I just feel that in three years, after completing my degree, I will be three years older and three years wiser to make better decisions.

Thanks again :)

iptech
07-18-2009, 12:10 AM
I just feel that in three years, after completing my degree, I will be three years older and three years wiser to make better decisions.
Absolutely correct fella! As I mentioned earlier, you have a mature attitude that I'm sure will serve you well when balanced with your degree. You haven't given up on programming and you haven't given up on your prospective employer, you've just declined his initial offer. You might want to follow-up to thank him for his offer and explain in writing why you didn't/don't want to accept his offer of a job at this stage, he will appreciate that. I would suggest an old-fashioned letter as it's something both you and he can keep on file and tangibly demonstrates that you gave his offer careful consideration. You might also suggest (or hint at) that you would be prepared to do some programming work for him remotely that would fit in with your studies without involving expensive commuting. Getting paid, even a nominal amount, for doing something you enjoy whilst gaining valuable commercial experience which will mutually work for you both.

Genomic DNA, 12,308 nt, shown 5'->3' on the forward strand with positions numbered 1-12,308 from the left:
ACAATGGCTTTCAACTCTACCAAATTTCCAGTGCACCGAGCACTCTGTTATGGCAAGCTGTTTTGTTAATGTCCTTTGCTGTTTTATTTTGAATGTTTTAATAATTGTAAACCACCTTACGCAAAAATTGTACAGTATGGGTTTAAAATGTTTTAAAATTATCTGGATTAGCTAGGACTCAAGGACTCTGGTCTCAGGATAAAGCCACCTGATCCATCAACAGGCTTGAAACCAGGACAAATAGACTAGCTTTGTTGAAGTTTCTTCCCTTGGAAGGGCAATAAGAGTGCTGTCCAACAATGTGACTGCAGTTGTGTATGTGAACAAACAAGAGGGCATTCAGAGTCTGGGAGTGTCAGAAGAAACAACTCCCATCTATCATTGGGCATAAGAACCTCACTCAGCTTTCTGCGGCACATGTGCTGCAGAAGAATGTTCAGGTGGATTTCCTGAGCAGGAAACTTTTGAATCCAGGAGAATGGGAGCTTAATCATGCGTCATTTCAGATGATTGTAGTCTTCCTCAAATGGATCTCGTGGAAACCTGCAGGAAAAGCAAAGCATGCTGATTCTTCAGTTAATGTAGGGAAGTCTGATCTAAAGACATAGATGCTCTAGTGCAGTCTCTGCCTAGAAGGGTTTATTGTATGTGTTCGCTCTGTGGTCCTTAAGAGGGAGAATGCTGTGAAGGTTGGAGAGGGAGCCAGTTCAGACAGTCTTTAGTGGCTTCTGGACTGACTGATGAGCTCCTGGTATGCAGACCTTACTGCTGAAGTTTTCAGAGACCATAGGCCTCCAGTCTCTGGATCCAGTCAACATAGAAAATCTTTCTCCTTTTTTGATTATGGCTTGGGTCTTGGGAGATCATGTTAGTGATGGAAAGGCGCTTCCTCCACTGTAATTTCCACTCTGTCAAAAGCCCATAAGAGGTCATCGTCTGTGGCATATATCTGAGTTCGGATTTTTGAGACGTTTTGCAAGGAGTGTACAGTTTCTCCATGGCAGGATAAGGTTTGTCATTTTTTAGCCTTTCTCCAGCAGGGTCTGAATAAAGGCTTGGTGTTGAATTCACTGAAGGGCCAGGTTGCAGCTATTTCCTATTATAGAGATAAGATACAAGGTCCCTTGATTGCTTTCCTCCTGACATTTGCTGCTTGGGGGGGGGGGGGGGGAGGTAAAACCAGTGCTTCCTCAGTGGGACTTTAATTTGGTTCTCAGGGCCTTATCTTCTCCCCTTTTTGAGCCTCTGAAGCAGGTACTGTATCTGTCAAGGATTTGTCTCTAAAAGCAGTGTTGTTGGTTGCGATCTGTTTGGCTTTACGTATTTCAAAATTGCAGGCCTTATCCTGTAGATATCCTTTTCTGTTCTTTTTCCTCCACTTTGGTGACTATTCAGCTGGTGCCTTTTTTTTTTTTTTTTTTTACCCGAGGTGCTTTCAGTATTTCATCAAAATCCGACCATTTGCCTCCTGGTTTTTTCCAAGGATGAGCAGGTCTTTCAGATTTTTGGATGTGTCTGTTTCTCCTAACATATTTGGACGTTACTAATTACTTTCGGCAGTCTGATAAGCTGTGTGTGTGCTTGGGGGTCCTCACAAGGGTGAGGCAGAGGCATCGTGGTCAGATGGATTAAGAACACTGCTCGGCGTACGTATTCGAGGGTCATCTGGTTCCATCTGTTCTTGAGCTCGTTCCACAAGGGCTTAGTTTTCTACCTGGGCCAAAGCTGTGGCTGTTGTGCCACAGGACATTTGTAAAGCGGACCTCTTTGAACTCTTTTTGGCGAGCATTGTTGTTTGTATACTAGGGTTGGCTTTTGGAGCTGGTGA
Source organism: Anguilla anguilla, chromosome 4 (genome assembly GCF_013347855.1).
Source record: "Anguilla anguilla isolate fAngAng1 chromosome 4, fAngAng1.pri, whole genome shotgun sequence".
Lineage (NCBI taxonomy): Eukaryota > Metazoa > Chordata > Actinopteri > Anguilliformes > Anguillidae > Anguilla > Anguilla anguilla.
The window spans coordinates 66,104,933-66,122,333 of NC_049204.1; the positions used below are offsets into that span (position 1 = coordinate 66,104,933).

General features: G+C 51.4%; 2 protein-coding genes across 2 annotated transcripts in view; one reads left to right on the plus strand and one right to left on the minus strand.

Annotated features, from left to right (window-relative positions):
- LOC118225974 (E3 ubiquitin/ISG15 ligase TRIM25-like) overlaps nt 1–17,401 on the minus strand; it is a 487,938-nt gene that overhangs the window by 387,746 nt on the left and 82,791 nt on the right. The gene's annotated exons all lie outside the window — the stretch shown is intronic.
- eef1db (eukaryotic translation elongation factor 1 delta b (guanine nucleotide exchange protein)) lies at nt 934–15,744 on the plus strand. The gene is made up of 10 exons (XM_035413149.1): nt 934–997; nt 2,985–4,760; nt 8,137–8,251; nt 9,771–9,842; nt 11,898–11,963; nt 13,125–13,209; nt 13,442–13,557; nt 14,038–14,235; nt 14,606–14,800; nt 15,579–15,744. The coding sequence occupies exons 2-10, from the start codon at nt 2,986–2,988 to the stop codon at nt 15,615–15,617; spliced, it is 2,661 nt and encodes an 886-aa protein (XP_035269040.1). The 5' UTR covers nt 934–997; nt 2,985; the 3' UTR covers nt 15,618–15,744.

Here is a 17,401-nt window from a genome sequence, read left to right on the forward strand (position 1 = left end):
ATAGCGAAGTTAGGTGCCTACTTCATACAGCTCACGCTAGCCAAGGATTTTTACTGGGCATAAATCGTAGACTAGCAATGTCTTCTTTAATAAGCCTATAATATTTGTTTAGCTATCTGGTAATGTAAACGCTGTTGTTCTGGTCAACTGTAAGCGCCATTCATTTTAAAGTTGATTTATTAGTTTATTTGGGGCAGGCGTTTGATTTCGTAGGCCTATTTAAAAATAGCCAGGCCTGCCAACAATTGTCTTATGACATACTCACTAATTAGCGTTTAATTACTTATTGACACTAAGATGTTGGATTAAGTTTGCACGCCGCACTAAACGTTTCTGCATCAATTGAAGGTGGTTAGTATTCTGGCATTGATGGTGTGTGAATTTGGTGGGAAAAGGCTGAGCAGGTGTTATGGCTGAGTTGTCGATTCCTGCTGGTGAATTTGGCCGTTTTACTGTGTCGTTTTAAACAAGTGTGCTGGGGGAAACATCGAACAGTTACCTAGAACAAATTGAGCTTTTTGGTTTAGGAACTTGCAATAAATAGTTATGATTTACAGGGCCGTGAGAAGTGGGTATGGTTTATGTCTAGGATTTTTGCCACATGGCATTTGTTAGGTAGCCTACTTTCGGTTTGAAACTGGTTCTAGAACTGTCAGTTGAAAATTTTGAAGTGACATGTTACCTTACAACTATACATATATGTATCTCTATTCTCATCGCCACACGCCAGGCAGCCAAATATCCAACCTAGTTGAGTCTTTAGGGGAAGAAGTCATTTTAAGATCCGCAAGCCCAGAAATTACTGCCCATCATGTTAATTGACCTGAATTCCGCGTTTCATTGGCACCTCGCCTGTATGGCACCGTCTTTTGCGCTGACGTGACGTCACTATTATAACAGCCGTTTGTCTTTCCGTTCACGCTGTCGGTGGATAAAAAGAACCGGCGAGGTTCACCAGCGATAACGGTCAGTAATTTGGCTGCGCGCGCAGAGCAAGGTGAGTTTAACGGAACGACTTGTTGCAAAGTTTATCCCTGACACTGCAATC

If you play it right, you won't have given up on an employment opportunity, you will have created a far better one for the future.

thebeardedone
07-18-2009, 12:49 AM
You might also suggest (or hint at) that you would be prepared to do some programming work for him remotely that would fit in with your studies without involving expensive commuting. Getting paid, even a nominal amount, for doing something you enjoy whilst gaining valuable commercial experience which will mutually work for you both.

Now, that is something that would really interest me. Heck, I wouldn't even be fussed about money as I'm certain that the experience alone is worth its weight in gold.

rusty.nells
07-18-2009, 01:09 AM
Chances are that all of your code, while employed, would belong to the company, even code you created on a personal or unrelated project. You'd probably be better off freelancing.